Outcomes

The end points are defined as: primary end point at 6 months for clinical effectiveness and at 12 months for cost-effectiveness analysis, and withdrawal for any reason. A schedule of enrolment, interventions and assessments is provided in table 2.

Table 2

Schedule of enrolment, interventions and assessments

The primary outcome is patient-reported composite knee score of patient reported pain, other symptoms, ADLs, function in sport and recreation and knee-related quality of life (KOOS-5).49

Secondary endpoints/outcomes

Secondary outcomes include patient reported pain, other symptoms, ADLs, function in sport/recreation and knee-related quality of life (KOOS subscales),49 pain (pain on weight-bearing activity (Numerical Rating Scale)), intermittent and constant pain (ICOAP)50; instability (buckling)51; Osteoarthritis Research Society International responder criteria52 53; physical activity (International Physical Activity Questionnaire-Elderly54; social participation (PROMIS)55 56; arthritis self-efficacy57; treatment acceptability58; (SAE) . KOOS Pain items contain those needed to score Western Ontario and McMaster Universities Osteoarthritis Index (WOMAC) Pain, KOOS ADLs score is the same as WOMAC Physical Function score and KOOS-4 can be easily computed: all of which permits wider comparison of findings and facilitates future individual participant data (IPD) meta-analysis (see table 2).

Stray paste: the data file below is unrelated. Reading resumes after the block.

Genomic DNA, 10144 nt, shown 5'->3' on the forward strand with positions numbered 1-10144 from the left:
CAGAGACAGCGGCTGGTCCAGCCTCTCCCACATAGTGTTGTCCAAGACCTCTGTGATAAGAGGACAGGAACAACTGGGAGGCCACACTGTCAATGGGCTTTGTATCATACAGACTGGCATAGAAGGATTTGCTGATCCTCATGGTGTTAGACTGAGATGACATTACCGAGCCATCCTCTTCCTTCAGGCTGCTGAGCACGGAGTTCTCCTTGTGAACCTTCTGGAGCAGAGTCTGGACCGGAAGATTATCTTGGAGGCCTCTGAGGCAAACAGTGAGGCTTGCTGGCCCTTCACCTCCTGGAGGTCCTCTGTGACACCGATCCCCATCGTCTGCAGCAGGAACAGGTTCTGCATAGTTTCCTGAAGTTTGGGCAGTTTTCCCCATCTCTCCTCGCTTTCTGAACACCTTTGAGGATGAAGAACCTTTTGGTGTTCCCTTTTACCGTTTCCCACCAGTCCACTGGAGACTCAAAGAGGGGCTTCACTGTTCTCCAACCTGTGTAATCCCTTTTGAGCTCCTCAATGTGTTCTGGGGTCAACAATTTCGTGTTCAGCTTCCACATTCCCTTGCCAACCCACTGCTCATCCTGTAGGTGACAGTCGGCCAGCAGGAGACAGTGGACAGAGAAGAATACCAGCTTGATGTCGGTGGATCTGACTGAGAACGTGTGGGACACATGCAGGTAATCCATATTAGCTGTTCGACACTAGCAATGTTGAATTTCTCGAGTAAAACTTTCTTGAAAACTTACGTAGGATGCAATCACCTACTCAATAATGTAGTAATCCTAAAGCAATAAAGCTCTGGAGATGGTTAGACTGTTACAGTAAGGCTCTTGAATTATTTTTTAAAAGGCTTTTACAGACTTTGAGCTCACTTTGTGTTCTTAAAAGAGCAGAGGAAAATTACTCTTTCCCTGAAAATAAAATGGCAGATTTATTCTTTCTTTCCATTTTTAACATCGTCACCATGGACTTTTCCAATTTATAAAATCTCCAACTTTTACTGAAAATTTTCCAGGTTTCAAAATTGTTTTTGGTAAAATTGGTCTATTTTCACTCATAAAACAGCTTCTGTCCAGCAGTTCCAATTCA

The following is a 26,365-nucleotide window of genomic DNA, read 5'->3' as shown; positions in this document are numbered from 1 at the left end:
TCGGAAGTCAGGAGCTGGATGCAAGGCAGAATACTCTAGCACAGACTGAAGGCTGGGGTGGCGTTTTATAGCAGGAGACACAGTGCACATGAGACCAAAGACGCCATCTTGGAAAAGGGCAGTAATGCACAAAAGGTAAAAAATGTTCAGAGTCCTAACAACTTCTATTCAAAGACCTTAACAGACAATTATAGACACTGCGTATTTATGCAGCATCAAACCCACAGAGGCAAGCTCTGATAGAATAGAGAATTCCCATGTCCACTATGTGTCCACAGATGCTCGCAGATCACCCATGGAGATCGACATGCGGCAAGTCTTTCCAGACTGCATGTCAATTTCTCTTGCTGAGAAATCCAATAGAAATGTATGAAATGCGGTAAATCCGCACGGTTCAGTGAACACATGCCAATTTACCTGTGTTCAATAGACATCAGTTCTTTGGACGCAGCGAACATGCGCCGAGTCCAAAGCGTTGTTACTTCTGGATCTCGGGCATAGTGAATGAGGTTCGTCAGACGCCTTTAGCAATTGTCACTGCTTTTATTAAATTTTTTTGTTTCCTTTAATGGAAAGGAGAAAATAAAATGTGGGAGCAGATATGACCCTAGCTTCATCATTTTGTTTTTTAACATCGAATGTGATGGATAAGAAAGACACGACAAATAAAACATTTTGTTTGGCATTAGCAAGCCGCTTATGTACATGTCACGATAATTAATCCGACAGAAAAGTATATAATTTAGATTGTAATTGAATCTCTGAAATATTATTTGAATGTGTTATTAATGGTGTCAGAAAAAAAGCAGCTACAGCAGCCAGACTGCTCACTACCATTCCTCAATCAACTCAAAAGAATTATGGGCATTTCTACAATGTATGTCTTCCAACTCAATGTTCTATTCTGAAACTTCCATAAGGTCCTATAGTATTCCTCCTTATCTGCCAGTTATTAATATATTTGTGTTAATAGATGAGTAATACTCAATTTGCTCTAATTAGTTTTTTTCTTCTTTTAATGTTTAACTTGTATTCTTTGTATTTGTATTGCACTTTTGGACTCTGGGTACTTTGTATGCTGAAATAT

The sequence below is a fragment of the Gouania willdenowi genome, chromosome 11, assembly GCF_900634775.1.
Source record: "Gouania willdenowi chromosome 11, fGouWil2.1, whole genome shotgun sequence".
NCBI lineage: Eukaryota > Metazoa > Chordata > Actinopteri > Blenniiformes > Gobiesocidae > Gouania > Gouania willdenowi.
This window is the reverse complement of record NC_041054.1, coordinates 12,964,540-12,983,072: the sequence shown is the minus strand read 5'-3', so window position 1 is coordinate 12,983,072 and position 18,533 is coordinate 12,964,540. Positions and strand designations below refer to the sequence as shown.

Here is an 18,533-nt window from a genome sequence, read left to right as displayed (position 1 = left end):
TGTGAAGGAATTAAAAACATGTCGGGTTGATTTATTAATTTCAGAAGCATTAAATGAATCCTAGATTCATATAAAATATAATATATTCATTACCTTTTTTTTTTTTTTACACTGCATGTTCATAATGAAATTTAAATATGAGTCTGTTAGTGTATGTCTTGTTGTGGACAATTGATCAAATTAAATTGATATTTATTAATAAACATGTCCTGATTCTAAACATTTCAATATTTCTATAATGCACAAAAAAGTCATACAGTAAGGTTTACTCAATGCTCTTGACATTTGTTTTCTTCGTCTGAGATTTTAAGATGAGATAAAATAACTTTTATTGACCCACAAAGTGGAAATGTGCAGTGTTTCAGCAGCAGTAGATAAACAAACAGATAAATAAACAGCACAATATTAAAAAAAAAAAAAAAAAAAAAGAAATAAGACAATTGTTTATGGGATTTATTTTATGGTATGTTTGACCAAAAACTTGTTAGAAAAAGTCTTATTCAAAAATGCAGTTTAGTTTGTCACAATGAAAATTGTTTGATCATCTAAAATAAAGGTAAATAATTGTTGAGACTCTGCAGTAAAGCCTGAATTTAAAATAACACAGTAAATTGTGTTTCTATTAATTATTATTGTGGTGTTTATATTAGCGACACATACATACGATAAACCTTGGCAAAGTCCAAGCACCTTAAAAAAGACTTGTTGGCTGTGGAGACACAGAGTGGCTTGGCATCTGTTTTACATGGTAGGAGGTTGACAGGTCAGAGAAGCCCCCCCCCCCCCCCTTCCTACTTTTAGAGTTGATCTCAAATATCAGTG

Cost-effectiveness